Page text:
I'm in my late forties and I don't even know if I have ever been in that position in my life.

I settled my divorce late last year. I'm digging out from some debt from that. I've got bills that I've been trying to pay down for years. I'm paying off student loans from 1992. Debt is something that I have carried with me for years and years and years. Forever. Since college.

The idea that someday, I will be in a position that I can pay a bill as soon as it comes in is like a fantasy. Autopay? That's wild. A wild crazy fantasy.

Except maybe I can actually do that now. Here's what happened. I got a new job last year. My pay jumped significantly. Suddenly, I've got some discretionary income instead of constantly chasing bills from one month to another.

I actually have money left over after I pay my bills. This is wild.

And I'll admit that I bought some furniture and bought some frivolous things. (Yeah, like book cases are wild crazy extravagances. But anyway.) We went out for dinner a few times.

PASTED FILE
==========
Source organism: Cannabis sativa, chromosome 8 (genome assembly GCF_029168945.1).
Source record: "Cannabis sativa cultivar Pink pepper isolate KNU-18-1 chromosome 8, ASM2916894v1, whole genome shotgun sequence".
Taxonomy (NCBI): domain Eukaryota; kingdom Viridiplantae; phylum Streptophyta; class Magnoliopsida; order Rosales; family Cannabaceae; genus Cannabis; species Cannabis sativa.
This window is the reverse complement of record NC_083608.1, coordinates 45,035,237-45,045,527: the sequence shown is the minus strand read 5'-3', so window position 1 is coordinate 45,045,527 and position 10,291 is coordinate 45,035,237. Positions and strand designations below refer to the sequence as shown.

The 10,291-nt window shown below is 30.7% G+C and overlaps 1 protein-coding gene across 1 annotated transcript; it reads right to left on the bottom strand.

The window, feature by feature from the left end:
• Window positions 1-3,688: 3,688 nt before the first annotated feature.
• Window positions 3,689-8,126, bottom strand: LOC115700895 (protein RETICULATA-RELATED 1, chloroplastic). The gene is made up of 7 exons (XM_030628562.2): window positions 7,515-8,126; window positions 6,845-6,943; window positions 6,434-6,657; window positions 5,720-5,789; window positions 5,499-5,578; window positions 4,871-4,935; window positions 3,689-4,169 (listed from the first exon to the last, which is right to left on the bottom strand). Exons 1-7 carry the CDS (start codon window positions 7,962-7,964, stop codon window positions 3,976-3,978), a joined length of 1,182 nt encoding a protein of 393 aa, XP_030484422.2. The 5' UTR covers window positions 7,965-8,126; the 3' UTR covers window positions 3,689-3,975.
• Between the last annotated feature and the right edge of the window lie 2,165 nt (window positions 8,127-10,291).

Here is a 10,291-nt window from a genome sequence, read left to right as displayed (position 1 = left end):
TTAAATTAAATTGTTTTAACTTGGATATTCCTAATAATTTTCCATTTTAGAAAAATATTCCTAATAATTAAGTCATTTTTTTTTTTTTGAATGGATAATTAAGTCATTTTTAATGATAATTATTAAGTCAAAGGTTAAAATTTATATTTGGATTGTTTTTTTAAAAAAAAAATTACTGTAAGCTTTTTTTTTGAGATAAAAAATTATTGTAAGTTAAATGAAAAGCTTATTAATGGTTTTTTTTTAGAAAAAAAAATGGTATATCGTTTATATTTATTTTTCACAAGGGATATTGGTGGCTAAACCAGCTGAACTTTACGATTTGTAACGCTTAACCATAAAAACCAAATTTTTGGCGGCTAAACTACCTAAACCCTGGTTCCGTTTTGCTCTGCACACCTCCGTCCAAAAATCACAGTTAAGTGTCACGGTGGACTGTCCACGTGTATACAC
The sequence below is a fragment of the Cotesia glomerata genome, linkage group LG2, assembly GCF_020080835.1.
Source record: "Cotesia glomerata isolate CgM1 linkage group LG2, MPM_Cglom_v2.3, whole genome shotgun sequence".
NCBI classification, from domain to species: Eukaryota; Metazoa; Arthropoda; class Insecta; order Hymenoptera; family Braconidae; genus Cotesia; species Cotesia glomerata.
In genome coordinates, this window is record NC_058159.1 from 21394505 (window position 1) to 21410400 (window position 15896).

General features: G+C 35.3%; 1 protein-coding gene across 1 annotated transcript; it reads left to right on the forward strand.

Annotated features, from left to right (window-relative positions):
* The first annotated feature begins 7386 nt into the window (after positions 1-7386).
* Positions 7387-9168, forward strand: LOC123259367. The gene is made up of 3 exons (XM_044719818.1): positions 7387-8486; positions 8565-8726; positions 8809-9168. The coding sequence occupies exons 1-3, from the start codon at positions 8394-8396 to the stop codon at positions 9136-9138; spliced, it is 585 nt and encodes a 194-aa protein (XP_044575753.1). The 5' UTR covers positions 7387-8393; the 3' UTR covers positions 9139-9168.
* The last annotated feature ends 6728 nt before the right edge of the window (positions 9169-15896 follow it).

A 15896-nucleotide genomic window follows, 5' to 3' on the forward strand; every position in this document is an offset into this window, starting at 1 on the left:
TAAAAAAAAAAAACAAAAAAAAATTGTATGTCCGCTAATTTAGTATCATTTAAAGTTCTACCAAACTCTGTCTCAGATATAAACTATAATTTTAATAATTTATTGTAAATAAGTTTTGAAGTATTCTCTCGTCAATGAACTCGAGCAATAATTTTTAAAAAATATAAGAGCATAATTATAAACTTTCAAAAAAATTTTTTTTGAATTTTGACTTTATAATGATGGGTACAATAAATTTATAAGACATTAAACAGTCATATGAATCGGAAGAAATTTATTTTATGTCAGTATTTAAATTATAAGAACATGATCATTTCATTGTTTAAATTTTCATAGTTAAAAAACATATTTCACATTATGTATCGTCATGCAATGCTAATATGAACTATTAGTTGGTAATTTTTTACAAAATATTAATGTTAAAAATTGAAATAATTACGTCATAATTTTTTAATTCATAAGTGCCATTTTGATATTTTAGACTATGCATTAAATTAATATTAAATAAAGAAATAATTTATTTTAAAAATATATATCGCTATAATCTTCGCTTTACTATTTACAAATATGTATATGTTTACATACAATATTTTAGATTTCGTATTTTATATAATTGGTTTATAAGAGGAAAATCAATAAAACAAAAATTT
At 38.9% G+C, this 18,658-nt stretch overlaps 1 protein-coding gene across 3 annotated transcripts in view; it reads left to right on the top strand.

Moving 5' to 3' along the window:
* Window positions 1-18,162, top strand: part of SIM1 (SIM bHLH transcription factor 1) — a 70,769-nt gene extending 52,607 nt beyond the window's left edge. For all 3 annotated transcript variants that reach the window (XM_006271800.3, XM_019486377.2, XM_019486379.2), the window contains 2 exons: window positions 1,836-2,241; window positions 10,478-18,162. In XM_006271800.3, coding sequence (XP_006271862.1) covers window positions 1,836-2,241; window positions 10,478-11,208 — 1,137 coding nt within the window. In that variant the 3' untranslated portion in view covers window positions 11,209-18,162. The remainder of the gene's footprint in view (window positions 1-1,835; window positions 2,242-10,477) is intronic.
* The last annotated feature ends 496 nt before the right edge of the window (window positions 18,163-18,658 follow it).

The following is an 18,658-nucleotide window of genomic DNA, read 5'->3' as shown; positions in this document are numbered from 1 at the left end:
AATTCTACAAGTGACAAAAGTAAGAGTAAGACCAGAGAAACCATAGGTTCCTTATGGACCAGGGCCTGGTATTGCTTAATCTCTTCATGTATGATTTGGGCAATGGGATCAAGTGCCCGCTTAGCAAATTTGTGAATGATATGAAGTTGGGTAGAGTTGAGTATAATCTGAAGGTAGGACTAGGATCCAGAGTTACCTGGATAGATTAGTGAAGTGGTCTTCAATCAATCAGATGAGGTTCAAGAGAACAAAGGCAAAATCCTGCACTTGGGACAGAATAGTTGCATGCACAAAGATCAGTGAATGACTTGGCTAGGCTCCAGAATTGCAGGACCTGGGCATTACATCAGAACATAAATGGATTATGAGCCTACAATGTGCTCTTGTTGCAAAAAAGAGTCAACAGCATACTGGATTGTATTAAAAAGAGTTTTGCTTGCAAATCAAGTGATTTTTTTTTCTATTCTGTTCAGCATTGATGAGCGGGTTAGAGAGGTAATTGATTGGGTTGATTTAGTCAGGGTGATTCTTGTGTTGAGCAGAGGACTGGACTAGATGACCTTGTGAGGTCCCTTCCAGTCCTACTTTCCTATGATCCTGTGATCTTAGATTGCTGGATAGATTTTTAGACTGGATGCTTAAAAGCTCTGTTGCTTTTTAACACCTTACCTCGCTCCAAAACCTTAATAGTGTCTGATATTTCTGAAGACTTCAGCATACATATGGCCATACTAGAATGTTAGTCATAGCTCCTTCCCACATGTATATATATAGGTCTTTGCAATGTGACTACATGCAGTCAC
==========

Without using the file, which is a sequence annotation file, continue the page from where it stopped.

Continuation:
But my real fantasy was, hey, maybe I can finally get caught up on my bills!

It felt briefly like things were crashing down this month. I'm just getting on top of overdue utility bills, and it feels like I'm dealing with a serious cash crunch right now. It's scary, every time this happens, because I panic about whether some major bill is going to come up that I won't be able to cover. Like, the rent. Or the electricity.

So what you do, when you don't have enough money to pay the bills, is you pay a little at a time and you hope someday you're going to have enough money to catch up. Like, if I just pay the past due now, someday I can be in a position to pay the light bill before it becomes past due. You have this illusion that someday, something good will happen and suddenly, you'll be caught up. (Sometimes, this is people fantasizing about winning the lottery. it's about that realistic.)